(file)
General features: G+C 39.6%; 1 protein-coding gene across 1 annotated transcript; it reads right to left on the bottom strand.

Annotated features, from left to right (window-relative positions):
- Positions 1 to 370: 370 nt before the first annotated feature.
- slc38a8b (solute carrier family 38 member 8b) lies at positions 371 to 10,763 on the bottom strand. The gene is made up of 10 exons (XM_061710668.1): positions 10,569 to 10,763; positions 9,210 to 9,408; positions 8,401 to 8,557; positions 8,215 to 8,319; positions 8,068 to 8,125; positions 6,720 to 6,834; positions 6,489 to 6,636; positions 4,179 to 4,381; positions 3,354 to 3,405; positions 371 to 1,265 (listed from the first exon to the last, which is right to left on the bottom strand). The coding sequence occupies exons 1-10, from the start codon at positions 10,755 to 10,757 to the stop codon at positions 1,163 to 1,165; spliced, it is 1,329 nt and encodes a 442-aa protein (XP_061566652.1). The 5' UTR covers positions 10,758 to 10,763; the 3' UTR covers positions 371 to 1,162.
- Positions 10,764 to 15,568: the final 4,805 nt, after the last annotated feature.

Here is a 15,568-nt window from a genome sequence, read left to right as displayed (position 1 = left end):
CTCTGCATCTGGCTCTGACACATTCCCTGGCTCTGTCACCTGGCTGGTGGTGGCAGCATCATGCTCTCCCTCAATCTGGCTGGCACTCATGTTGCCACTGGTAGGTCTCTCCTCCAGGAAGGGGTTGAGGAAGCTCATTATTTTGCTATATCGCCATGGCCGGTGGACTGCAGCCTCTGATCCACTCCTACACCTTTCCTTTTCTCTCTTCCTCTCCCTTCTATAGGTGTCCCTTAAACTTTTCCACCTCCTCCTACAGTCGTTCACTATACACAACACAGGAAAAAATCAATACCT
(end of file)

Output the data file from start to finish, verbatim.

General features: G+C 39.6%; 1 protein-coding gene across 1 annotated transcript; it reads right to left on the bottom strand.

Annotated features, from left to right (window-relative positions):
- Positions 1 to 370: 370 nt before the first annotated feature.
- slc38a8b (solute carrier family 38 member 8b) lies at positions 371 to 10,763 on the bottom strand. The gene is made up of 10 exons (XM_061710668.1): positions 10,569 to 10,763; positions 9,210 to 9,408; positions 8,401 to 8,557; positions 8,215 to 8,319; positions 8,068 to 8,125; positions 6,720 to 6,834; positions 6,489 to 6,636; positions 4,179 to 4,381; positions 3,354 to 3,405; positions 371 to 1,265 (listed from the first exon to the last, which is right to left on the bottom strand). The coding sequence occupies exons 1-10, from the start codon at positions 10,755 to 10,757 to the stop codon at positions 1,163 to 1,165; spliced, it is 1,329 nt and encodes a 442-aa protein (XP_061566652.1). The 5' UTR covers positions 10,758 to 10,763; the 3' UTR covers positions 371 to 1,162.
- Positions 10,764 to 15,568: the final 4,805 nt, after the last annotated feature.

Here is a 15,568-nt window from a genome sequence, read left to right as displayed (position 1 = left end):
CTCTGCATCTGGCTCTGACACATTCCCTGGCTCTGTCACCTGGCTGGTGGTGGCAGCATCATGCTCTCCCTCAATCTGGCTGGCACTCATGTTGCCACTGGTAGGTCTCTCCTCCAGGAAGGGGTTGAGGAAGCTCATTATTTTGCTATATCGCCATGGCCGGTGGACTGCAGCCTCTGATCCACTCCTACACCTTTCCTTTTCTCTCTTCCTCTCCCTTCTATAGGTGTCCCTTAAACTTTTCCACCTCCTCCTACAGTCGTTCACTATACACAACACAGGAAAAAATCAATACCT